From wakeboarding through hurricanes to swimming the Antarctic in a pair of Speedos, there’s no denying the human body is capable of amazing feats. However, British adventurer Sarah Outen may have just completed the most astonishing yet.
For the past four and a half years Outen, who was awarded an MBE in 2011 after rowing solo across the Indian Ocean, has been making her way around the world by bike, boat and kayak to raise money for charity as part of the London2London campaign. Originally supposed to take two and a half years, Outen covered over 25,000 miles, overcame huge obstacles and even got engaged in the process.
Setting out from London to Calais by kayak in 2011, Outen covered 11,000 miles by bike and kayak across Europe and Asia. She then spent the winter in Japan preparing for the next leg before heading out to row across the Pacific. However, 26 days into her row disaster struck and she was forced to abandon her boat and be rescued by the Japanese coastguard during Typhoon Mawar.
Undeterred, Outen returned to Japan in the spring of 2013 and once again set off across the Pacific, this time successfully reaching Alaska, USA making her the first woman to have rowed west to east across the Mid Pacific. It was halfway through this stage that Outen asked her girlfriend to marry her and was spurred on by a resounding 'yes'. After a brief training stint, Outen got back in her kayak with paddling partner Justine Curgenven and the pair made the 1,500 mile journey north to Homer.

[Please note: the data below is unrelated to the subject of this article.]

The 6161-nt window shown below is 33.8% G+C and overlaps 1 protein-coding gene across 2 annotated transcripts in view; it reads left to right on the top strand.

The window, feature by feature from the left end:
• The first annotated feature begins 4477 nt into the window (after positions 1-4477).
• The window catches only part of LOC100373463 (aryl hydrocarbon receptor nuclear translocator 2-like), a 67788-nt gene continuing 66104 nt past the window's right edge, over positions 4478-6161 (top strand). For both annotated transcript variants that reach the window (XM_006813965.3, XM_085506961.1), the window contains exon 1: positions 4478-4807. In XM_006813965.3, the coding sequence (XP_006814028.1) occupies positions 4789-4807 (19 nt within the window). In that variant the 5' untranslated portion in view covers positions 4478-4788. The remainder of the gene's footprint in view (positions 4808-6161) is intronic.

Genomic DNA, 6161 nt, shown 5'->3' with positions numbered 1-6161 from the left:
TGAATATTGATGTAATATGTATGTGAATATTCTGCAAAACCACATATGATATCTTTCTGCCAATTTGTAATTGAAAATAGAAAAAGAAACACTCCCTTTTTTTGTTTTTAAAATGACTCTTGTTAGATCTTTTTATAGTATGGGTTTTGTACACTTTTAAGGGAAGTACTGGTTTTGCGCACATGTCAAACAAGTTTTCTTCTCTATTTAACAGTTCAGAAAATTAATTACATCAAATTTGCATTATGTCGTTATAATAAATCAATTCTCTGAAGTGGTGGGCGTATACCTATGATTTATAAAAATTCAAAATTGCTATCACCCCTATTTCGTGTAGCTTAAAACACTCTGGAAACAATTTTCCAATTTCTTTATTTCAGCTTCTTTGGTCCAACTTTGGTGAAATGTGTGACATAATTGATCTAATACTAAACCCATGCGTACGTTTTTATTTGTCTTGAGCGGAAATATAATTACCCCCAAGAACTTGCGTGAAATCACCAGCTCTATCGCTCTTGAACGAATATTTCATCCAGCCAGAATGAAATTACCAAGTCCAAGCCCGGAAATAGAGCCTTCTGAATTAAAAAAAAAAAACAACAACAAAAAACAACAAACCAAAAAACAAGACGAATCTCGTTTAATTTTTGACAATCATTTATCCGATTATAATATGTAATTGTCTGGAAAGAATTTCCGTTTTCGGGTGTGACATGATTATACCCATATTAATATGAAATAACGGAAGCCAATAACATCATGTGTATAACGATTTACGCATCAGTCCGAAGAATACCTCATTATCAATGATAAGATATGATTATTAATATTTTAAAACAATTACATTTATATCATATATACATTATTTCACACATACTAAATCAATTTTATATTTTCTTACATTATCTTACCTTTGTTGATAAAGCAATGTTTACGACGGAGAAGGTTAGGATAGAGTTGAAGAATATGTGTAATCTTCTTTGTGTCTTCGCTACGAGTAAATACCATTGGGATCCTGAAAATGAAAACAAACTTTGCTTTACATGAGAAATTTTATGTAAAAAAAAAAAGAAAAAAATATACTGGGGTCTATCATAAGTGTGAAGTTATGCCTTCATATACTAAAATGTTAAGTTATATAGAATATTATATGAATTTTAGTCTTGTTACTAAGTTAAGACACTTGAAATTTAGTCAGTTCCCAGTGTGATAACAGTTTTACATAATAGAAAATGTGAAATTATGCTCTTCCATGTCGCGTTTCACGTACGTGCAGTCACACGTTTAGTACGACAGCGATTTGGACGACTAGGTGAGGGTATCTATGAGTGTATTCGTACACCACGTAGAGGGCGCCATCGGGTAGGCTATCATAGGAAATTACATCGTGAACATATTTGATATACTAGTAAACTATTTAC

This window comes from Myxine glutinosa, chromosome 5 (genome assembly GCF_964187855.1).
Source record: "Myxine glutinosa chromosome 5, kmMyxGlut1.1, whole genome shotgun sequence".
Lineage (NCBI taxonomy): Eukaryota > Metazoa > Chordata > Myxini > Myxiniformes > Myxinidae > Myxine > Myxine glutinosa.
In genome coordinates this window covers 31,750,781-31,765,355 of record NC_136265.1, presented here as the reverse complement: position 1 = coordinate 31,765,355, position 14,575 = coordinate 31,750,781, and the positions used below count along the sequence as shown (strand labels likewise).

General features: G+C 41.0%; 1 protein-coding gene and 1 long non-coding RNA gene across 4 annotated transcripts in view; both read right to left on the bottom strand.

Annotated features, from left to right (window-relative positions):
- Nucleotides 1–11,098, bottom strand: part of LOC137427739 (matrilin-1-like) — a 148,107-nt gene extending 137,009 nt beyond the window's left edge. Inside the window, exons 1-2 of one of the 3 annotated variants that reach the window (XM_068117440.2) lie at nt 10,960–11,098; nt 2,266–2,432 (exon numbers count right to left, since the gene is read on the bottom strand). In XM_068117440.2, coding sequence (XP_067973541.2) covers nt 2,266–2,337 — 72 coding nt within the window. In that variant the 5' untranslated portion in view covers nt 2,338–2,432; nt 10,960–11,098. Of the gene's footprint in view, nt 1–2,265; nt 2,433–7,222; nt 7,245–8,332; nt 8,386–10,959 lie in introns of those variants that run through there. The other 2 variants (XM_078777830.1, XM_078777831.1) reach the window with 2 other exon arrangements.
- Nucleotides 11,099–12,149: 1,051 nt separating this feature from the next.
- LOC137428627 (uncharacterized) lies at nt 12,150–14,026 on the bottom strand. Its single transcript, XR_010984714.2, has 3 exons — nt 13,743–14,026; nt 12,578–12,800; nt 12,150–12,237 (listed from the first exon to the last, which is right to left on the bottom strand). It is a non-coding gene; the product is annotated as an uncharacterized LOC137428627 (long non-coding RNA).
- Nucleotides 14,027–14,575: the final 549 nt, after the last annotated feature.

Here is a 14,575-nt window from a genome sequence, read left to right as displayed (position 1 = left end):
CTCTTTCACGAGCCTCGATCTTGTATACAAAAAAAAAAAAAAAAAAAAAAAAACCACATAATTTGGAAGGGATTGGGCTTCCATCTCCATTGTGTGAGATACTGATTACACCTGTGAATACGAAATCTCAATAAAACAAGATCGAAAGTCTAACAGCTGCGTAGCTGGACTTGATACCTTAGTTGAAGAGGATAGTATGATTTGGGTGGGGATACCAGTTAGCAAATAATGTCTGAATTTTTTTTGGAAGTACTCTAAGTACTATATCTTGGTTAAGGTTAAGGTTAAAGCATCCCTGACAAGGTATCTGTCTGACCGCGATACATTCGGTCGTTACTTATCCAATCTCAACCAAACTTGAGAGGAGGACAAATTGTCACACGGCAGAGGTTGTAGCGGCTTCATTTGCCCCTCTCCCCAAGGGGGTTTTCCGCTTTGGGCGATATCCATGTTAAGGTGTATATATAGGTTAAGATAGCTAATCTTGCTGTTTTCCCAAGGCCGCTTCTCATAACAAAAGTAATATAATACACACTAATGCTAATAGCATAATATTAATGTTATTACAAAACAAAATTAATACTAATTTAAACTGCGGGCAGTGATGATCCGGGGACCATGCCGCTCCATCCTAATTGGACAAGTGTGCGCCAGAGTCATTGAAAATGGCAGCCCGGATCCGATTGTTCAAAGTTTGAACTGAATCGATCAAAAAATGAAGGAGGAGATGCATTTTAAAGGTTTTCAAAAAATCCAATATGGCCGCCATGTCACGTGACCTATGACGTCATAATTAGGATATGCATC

From there Outen took to her bike – nicknamed Hercules – and spent seven months cycling from the Pacific to Atlantic coasts through one of the coldest winters the USA has ever seen. After enduring sustained temperatures of up to -40 degrees Celsius, Outen finally reached Cape Cod, Massachusetts in early 2015.
After all these trials the largest and final hurdle remained: a 3,000 nautical mile row from America’s east coast back to the UK. Despite some unforeseen dangers thanks to Hurricane Joaquin, Outen made it back to Falmouth, UK and finally made her way to London by bike and kayak where she enjoyed a much-needed reunion with family and friends at Tower Bridge.
Speaking to the press at her homecoming Outen explained her motivation behind the challenge, “For the adventure, for the challenge, for the learning and for the experience that comes with it, for all the good energy you can put out from it as well, specifically raising money for my charities, and also just inspiring people to have a go at whatever it is they want to have a go at.”
The London2London campaign is raising money for cancer charity Coppafeel, the Jubilee Sailing trust, the Motor Neurone Disease Association and Water Aid. To make a donation please visit sarahouten.com